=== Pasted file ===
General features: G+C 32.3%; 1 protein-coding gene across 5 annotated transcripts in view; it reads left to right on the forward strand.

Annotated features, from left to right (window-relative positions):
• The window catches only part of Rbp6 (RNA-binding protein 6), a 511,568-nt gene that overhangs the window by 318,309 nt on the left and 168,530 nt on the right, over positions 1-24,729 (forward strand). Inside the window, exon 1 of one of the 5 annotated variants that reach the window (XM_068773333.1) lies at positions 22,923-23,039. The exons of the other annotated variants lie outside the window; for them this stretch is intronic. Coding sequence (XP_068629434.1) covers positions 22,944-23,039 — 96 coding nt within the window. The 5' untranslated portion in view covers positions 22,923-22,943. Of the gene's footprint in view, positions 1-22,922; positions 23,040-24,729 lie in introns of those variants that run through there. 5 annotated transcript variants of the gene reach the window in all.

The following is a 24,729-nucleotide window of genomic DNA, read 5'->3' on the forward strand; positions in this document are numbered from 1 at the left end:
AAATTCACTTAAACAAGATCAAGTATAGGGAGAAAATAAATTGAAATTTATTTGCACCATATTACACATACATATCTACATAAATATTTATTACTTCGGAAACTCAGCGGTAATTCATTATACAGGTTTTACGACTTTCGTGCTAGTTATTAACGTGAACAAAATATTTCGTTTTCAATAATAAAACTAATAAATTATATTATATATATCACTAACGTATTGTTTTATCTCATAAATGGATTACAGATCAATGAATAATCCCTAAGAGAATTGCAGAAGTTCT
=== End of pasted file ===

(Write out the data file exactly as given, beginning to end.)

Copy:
General features: G+C 32.3%; 1 protein-coding gene across 5 annotated transcripts in view; it reads left to right on the forward strand.

Annotated features, from left to right (window-relative positions):
• The window catches only part of Rbp6 (RNA-binding protein 6), a 511,568-nt gene that overhangs the window by 318,309 nt on the left and 168,530 nt on the right, over positions 1-24,729 (forward strand). Inside the window, exon 1 of one of the 5 annotated variants that reach the window (XM_068773333.1) lies at positions 22,923-23,039. The exons of the other annotated variants lie outside the window; for them this stretch is intronic. Coding sequence (XP_068629434.1) covers positions 22,944-23,039 — 96 coding nt within the window. The 5' untranslated portion in view covers positions 22,923-22,943. Of the gene's footprint in view, positions 1-22,922; positions 23,040-24,729 lie in introns of those variants that run through there. 5 annotated transcript variants of the gene reach the window in all.

The following is a 24,729-nucleotide window of genomic DNA, read 5'->3' on the forward strand; positions in this document are numbered from 1 at the left end:
AAATTCACTTAAACAAGATCAAGTATAGGGAGAAAATAAATTGAAATTTATTTGCACCATATTACACATACATATCTACATAAATATTTATTACTTCGGAAACTCAGCGGTAATTCATTATACAGGTTTTACGACTTTCGTGCTAGTTATTAACGTGAACAAAATATTTCGTTTTCAATAATAAAACTAATAAATTATATTATATATATCACTAACGTATTGTTTTATCTCATAAATGGATTACAGATCAATGAATAATCCCTAAGAGAATTGCAGAAGTTCT